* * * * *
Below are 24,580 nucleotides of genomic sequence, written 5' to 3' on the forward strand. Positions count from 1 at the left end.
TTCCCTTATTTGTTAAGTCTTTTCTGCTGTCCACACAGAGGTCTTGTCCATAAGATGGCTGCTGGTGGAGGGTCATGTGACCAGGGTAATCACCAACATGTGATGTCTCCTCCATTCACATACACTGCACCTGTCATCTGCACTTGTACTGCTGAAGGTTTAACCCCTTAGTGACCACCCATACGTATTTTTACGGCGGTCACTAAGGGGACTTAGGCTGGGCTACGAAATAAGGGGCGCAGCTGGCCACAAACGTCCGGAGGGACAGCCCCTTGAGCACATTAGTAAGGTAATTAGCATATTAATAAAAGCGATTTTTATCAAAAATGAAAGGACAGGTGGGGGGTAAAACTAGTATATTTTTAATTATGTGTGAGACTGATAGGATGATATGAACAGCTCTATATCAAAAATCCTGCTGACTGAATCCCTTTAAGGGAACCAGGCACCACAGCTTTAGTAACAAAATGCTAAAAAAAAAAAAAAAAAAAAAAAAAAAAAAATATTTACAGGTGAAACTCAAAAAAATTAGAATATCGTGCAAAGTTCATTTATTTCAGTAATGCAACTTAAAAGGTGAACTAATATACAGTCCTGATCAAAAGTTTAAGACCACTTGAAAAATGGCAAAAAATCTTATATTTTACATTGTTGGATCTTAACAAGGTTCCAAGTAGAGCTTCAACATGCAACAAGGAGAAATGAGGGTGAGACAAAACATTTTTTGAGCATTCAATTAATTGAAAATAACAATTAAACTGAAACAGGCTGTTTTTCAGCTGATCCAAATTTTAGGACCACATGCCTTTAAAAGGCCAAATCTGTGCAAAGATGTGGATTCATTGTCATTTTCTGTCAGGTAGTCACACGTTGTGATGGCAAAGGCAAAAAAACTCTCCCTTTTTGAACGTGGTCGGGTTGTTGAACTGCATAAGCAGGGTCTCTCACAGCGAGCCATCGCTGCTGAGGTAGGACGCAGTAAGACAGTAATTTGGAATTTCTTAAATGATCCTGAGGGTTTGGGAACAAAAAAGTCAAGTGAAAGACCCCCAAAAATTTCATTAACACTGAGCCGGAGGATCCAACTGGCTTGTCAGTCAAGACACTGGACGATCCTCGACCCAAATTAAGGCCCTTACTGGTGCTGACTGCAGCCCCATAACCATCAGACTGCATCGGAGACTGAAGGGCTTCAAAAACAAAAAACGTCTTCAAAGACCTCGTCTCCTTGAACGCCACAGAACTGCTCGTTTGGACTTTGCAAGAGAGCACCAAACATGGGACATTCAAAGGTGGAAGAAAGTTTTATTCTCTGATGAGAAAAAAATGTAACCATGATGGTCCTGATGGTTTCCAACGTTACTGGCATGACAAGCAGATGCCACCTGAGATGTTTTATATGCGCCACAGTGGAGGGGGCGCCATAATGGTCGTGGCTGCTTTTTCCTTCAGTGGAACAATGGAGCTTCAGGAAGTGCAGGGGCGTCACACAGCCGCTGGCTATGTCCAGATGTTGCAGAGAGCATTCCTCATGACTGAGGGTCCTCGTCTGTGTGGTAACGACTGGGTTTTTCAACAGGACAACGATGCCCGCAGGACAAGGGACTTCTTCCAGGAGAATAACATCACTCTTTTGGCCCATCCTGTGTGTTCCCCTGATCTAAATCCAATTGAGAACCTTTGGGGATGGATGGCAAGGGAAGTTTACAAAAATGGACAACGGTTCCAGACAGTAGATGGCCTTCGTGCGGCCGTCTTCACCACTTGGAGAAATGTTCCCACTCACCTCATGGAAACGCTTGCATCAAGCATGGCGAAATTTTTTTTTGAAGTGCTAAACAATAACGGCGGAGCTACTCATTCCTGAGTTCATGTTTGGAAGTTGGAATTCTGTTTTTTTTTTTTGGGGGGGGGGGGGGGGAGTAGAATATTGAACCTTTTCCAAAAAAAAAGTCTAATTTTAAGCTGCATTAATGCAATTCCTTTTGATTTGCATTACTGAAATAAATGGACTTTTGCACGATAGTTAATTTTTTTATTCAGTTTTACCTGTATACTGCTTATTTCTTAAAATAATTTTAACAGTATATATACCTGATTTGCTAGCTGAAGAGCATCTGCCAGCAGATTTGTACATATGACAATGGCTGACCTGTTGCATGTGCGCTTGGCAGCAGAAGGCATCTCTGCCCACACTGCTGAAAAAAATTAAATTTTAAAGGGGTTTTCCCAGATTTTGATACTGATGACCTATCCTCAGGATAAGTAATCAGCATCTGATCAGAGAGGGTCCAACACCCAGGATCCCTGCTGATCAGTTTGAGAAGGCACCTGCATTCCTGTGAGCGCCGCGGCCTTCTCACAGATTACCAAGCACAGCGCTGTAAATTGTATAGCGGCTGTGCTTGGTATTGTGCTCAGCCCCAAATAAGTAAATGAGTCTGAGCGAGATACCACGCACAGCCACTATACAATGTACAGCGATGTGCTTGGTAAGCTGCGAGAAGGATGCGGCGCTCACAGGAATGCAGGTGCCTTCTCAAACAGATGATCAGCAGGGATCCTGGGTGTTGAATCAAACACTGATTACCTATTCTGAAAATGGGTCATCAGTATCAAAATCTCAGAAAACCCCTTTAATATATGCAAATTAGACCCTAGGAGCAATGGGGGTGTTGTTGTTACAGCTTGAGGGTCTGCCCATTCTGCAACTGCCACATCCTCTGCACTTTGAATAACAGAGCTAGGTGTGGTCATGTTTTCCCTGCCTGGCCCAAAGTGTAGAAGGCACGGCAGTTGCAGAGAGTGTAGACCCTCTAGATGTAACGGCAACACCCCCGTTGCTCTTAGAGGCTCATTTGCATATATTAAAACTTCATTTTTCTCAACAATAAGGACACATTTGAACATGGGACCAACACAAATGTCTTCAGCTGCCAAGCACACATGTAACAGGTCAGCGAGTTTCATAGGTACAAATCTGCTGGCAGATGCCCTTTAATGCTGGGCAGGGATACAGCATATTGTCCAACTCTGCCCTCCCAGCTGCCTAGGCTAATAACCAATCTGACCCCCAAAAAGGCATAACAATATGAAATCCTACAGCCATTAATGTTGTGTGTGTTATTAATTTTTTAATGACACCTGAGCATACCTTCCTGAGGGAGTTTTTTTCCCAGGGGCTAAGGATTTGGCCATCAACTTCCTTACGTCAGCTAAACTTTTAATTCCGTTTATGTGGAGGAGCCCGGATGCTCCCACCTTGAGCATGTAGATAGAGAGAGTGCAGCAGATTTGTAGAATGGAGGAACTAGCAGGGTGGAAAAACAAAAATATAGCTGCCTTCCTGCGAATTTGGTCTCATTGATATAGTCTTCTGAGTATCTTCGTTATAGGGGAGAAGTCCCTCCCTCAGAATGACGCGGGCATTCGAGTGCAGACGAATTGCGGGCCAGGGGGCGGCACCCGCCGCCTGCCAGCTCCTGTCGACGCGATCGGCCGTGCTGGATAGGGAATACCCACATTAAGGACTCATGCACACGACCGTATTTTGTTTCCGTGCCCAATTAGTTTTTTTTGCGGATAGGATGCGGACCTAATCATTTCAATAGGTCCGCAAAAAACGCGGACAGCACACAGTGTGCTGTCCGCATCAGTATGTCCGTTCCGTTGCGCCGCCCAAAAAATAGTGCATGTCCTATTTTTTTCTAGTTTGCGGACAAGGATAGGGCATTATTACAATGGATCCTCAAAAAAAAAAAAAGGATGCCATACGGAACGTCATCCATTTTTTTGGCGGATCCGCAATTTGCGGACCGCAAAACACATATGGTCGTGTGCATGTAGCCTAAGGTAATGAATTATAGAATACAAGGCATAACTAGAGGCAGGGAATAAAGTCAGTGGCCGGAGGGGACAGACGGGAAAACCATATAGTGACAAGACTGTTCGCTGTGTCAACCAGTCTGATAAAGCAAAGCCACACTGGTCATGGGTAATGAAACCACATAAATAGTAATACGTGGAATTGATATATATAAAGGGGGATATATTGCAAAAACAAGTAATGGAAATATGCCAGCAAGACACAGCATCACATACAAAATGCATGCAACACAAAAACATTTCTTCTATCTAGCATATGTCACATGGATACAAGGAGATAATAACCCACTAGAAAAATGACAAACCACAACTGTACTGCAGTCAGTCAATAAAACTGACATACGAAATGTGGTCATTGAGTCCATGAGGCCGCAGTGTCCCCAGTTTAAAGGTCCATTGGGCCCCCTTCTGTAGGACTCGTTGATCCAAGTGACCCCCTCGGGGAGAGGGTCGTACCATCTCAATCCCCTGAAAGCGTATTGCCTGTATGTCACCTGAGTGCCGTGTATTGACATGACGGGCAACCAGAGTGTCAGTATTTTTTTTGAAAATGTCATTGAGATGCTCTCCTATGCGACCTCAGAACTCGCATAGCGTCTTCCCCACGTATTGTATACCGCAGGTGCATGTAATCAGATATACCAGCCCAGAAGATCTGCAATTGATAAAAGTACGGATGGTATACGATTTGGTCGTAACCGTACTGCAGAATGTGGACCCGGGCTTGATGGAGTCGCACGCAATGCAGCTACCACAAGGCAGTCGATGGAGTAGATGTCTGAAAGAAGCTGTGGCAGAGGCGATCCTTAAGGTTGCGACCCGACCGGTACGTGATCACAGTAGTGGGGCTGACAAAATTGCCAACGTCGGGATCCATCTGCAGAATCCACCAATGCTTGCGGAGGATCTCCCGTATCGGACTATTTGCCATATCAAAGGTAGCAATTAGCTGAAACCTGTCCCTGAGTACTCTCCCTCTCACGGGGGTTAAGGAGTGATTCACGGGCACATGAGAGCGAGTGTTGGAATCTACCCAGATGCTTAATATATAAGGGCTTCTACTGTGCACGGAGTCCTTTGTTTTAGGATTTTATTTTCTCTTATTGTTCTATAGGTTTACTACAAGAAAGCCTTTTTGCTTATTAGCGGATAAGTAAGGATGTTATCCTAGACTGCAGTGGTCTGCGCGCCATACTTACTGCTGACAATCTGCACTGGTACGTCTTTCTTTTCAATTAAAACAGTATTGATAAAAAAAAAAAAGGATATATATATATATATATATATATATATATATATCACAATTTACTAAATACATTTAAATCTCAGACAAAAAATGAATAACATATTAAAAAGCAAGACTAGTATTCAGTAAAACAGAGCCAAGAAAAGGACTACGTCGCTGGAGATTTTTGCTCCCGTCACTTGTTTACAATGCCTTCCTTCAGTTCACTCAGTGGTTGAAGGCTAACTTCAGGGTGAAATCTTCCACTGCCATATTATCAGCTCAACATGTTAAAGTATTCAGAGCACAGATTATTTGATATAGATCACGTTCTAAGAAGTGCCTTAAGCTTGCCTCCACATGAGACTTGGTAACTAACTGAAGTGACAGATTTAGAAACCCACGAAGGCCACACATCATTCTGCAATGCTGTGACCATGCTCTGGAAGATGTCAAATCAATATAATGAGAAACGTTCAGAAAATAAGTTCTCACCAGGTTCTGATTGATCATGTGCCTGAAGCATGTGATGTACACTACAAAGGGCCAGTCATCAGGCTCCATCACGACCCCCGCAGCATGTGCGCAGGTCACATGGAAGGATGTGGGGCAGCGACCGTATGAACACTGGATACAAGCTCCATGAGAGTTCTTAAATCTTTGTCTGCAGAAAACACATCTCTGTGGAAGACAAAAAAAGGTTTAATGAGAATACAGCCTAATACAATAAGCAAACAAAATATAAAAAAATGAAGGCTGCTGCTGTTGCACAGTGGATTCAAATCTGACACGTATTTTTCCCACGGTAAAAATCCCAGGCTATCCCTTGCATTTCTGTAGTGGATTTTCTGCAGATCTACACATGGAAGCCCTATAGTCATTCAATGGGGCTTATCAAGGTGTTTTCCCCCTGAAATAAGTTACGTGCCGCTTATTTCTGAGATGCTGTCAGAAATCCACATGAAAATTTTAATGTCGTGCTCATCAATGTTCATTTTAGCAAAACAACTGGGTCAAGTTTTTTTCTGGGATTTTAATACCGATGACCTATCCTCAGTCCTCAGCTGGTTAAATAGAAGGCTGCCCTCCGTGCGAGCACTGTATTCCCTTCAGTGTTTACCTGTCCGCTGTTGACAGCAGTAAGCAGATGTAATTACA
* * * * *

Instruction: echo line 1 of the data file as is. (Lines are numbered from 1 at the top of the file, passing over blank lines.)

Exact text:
Below are 24,580 nucleotides of genomic sequence, written 5' to 3' on the forward strand. Positions count from 1 at the left end.